A Florida developer intends to build the contested 23-story condominium tower in Columbia's Town Center, according to a top official of the firm.
William Rowe, vice president of WCI Communities, would not predict when construction might begin, but after watching the Howard County Planning Board decisively turn back two zoning amendments Thursday night that might have blocked the project, he vowed that the building would go up.
"We ultimately are going to build the project because it's good for Town Center," he said. "I'm very pleased."
The Planning Board rejected each amendment by a 4-0 vote. They were offered by County Councilwoman Mary Kay Sigaty, a west Columbia Democrat. Her amendments would have limited building heights to 150 feet until a new downtown master plan is completed and make Planning Board approvals of projects remain "pending" if the project is challenged by an administrative appeal or a lawsuit.
The issue arose several years ago when WCI sought and eventually received building permits for the tower, which is to rise on a small lot where Columbia's first movie theater once stood, close to Lake Kittamaqundi.
The building would have several levels of parking, retail shops at street level and 22 stories of residences over them that would be higher than any building in the planned town.
There is no limit on building heights in Columbia and because WCI's application began processing before the planning for Town Center's redevelopment began, it was not included in that review. Business interests argue that WCI has invested heavily in planning and promoting the building, and with building permits in hand, it would be unfair to allow a retroactive change in the law to derail the project.
But some residents, including several who live in a midrise condominium next to the tower site, objected, arguing that such a tall building would hurt Columbia's aesthetics and overshadow other structures.
Candidates in last fall's elections -- such as Sigaty and then-Councilman Ken Ulman, who was elected county executive, agreed.
Ulman, a Democrat, has been trying ever since his election in November to broker a compromise, perhaps by moving the tower to a lower lot next to General Growth Properties Inc. headquarters building and cutting the height to 18 stories.
Despite the lopsided Planning Board votes rejecting her ideas, Sigaty said she is not giving up. She watched the hourlong meeting from the audience in the council chambers in Ellicott City.
"I will take their reservations under advisement," she said. "I'm going to study what their reasons are."
The unanimous votes, with member Ramsey Alexander Jr. absent, do not matter to her, she said. The zoning amendments will be introduced as County Council bills, she said.
Joel Broida, one of several tower opponents who attended the hearing, said he is not giving up either.
"We've still got our appeal," he said.
Lloyd Knowles, a former County Council member and another opponent, said he believes it was clear from board members' comments during several nights of public hearings on the tower what their decision would be. When the first vote was taken after a half-hour of discussion, Knowles joked about the chances of tower critics in the second vote.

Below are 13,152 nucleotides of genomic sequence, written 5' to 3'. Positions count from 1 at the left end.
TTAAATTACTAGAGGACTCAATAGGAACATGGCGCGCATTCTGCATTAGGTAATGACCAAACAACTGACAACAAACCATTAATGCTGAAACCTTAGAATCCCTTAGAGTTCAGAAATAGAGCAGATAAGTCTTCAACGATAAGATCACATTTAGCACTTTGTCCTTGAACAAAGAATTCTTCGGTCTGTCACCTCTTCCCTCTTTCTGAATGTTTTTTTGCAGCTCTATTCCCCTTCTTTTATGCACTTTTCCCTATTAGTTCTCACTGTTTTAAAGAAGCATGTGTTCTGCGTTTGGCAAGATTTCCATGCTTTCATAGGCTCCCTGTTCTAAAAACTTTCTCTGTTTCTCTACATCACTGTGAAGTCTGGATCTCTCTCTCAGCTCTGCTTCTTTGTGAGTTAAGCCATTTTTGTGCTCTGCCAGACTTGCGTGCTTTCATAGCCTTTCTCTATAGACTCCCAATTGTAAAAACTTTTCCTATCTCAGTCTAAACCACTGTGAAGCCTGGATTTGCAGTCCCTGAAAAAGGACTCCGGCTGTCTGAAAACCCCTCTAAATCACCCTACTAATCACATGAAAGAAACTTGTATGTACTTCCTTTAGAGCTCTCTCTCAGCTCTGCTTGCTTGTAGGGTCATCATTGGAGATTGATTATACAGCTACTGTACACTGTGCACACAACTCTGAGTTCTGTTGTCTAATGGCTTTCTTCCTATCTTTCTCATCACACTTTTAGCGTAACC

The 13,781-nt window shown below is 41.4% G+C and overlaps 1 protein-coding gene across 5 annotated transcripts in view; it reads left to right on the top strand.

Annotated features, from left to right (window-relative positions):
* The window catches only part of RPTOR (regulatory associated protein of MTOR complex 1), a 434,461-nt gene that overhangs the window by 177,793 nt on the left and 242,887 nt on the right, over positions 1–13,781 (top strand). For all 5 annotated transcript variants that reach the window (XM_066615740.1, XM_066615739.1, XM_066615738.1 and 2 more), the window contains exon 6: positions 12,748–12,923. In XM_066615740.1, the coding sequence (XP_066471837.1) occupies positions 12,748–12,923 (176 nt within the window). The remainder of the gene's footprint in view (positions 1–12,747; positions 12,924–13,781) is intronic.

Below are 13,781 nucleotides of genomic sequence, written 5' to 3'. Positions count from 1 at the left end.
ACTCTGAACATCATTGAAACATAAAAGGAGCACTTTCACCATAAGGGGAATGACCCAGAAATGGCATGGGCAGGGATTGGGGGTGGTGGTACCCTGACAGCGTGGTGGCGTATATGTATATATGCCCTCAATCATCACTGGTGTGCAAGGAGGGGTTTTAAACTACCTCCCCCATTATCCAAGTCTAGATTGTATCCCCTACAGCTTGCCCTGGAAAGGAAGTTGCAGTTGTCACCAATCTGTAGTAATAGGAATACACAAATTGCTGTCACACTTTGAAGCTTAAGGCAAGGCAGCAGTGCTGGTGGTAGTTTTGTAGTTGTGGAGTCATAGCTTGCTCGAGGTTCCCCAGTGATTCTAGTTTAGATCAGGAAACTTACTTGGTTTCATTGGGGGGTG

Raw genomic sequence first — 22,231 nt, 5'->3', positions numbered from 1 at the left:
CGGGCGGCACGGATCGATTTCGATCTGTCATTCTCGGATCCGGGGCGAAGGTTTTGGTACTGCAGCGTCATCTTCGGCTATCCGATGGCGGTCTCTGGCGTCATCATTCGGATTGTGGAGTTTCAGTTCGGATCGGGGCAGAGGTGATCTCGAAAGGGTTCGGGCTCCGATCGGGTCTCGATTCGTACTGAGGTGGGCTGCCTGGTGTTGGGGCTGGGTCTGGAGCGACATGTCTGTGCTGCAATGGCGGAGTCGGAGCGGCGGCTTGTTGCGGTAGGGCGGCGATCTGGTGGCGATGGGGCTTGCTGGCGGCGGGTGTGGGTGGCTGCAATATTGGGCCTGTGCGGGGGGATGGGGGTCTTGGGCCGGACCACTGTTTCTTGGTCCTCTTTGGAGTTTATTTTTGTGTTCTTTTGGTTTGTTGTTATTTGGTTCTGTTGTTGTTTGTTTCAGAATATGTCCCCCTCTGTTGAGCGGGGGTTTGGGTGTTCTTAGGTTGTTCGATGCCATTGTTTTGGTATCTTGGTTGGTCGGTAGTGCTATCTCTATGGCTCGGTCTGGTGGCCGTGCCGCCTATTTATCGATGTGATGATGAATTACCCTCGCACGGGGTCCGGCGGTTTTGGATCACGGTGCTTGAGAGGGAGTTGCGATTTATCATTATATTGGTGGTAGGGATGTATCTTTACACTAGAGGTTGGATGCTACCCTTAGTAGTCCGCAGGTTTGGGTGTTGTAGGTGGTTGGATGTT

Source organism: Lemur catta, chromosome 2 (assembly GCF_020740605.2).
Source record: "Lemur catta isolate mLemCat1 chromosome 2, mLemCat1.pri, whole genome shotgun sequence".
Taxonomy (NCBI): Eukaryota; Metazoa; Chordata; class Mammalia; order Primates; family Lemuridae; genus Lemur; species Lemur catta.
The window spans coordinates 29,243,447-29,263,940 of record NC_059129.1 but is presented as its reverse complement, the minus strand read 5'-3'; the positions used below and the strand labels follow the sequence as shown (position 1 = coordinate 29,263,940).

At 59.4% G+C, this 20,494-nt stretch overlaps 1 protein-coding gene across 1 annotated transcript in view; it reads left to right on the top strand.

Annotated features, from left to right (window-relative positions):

"Let's go home and get a beer," he said.
Board members made their feelings clear.
With a master plan for redeveloping central Columbia under consideration and the competing needs of affordable housing, open space conservation and design flexibility, members said they are not interested in imposing a temporary height limit or in allowing processed business plans to become vulnerable to last-minute appeals.
"I don't think there was a consensus for a height limit" in the weeklong planning charrette on Columbia's future held in October 2005, said board Chairwoman Tammy CitaraManis. "I didn't hear anything that suggested we have a real problem in New Town [Columbia's zoning designation]."
"There's no other [tower] project in that pipeline," said Gary Rosenbaum, a board member. "It's too early for this [height] legislation."
Linda Dombrowski, another board member, also objected to the zoning changes.
"It's pre-empting the judicial review and appeal process" on the tower that is under way, she said.
"I don't understand why we aren't letting the legal system work," she said.
Said Dave Grabowski, the fourth member present: "To me, there is no pressing need for this legislation at this time."
On the second amendment involving retroactivity, the board felt the same way.
Deputy County Solicitor Paul Johnson, the board's legal adviser, told members that the county often has "grandfathered" projects deep into the county's approval process to protect them from being subject to changes in zoning law.
"To me, if we're going to change the regulations, there has to be a need," said CitaraManis.
Others said the time to make changes is early in the process or before it formally begins, not after building permits are issued.
"This legislation is kind of scary to the business community," said Rosenbaum, the former owner of a retail card store in Columbia. "A project can go all the way and be stopped late in the process."
"I agree," Grabowski said. "We have a process in place that has worked."